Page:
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SUSE to celebrate its Independence Day by eating something multi-cloud management-y

That's 15 March btw, when Micro Focus dumped profitable bits

SUSECON '19 SUSE CEO Nils Brauckmann could scarcely contain his glee as he bounded on stage to deliver his keynote before the thousand or so attendees at this year's SUSECON summit in Nashville, Tennessee.

Alongside SUSE's president of strategy, Michael Miller, Brauckmann threw shade on the competition, declaring to the audience that the outfit would soon be the largest independent open-source company "as the Red slowly gets sucked into the Blue".

After being acquired by private equity firm EQT last year, as Micro Focus offloaded its profitable bits, SUSE declared its independence on 15 March. If the negotiations caused tremors within the open-source veteran, Brauckmann didn't show it.

Of course, SUSE is no longer obliged to publish its figures, although Brauckmann assured us that he would "continue to update the market". Year-on-year revenue growth stands at "a little bit more than 15 per cent", he said.

A penguin running on the beach

Micro Focus offloads Linux-wrangler SUSE for a cool $2.5bn


Brauckmann also highlighted the size of the company, which is heading toward 1,750 heads across the world, having added another 300 in the last year alone.

Though the company may have regained its independent groove, challenges lie ahead. In an interview with The Register, Daniel Nelson, VP of products and solutions, was excited at the possibilities afforded by independence, telling us: "If we execute well and we perform well, then the sky's the limit for what we can do," before cautioning: "But if we don't seize this opportunity, it's unlikely this kind of synchronicity of events is going to happen again."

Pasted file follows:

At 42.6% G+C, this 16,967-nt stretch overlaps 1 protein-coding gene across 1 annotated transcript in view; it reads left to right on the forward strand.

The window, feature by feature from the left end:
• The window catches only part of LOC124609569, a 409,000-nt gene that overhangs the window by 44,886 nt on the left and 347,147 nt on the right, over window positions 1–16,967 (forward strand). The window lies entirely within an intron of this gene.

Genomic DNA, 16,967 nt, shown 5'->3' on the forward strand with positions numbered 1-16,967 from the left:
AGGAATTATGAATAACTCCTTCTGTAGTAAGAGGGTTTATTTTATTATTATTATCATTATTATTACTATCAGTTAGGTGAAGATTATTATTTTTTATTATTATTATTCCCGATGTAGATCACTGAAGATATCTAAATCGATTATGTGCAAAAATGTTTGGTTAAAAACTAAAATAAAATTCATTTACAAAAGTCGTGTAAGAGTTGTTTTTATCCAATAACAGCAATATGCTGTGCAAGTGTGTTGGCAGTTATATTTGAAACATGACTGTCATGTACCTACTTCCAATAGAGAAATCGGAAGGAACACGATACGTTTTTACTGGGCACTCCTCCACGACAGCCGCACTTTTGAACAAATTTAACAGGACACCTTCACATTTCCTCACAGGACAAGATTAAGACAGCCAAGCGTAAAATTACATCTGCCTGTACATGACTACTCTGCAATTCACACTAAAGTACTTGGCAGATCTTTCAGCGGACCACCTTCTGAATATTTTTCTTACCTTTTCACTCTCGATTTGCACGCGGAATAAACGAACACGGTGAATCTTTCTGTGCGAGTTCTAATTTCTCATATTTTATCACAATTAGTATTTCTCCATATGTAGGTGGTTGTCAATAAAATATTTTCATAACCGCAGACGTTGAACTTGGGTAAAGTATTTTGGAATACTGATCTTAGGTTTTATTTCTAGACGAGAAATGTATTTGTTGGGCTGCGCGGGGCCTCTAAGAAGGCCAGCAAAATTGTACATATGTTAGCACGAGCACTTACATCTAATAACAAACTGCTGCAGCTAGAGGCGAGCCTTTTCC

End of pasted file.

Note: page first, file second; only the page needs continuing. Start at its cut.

Brauckmann said he sees the future of SUSE in the multi-cloud world, telling us that while enterprise Linux or software-defined infrastructure vendors were not in his acquisition cross-hairs, "where I would want to advance my capabilities faster is in the area of multi-cloud management".

Because the company already has containers down, he reckoned that both existing and potential enterprise customers were on the lookout for "more advanced management tools, security tools, container networking tools that sit over and above Kubernetes and enhance Kubernetes".

Red Hat, IBM and the future

While Brauckmann poked a bit of fun at IBM's acquisition of Red Hat during his keynote, he told us that Big Blue continues to work with SUSE "the same way they did before", reckoning that it was very much in IBM's interest not to lose SUSE as a partner. "Let's not forget that there are customers out there that use, for example, Enterprise Server on the IBM mainframe since more than a decade."

However, there are now just two major independent players in the Enterprise Linux landscape – Canonical and SUSE. Brauckmann visibly bristled when it was pointed out that SUSE itself could now be a target for acquisition.

From the company's new owners, "the clear mandate is to follow a five-year plan or more". Brauckmann did, however, concede that there would come a time when the Linux slinger might once again change hands: "Private equity companies own companies, and one day they don't want to own those businesses any longer."

Every investor has an exit plan.

Brauckmann's preference for the next change of ownership would, unsurprisingly, take the form of an IPO.

However, having joined the company from Attachmate in 2011, and since occupied the president's chair then the CEO hot seat, Brauckmann has no plans eject, but wishes instead to steer the ship into an "open open" future.

"Walk Like A Chameleon", indeed. ®

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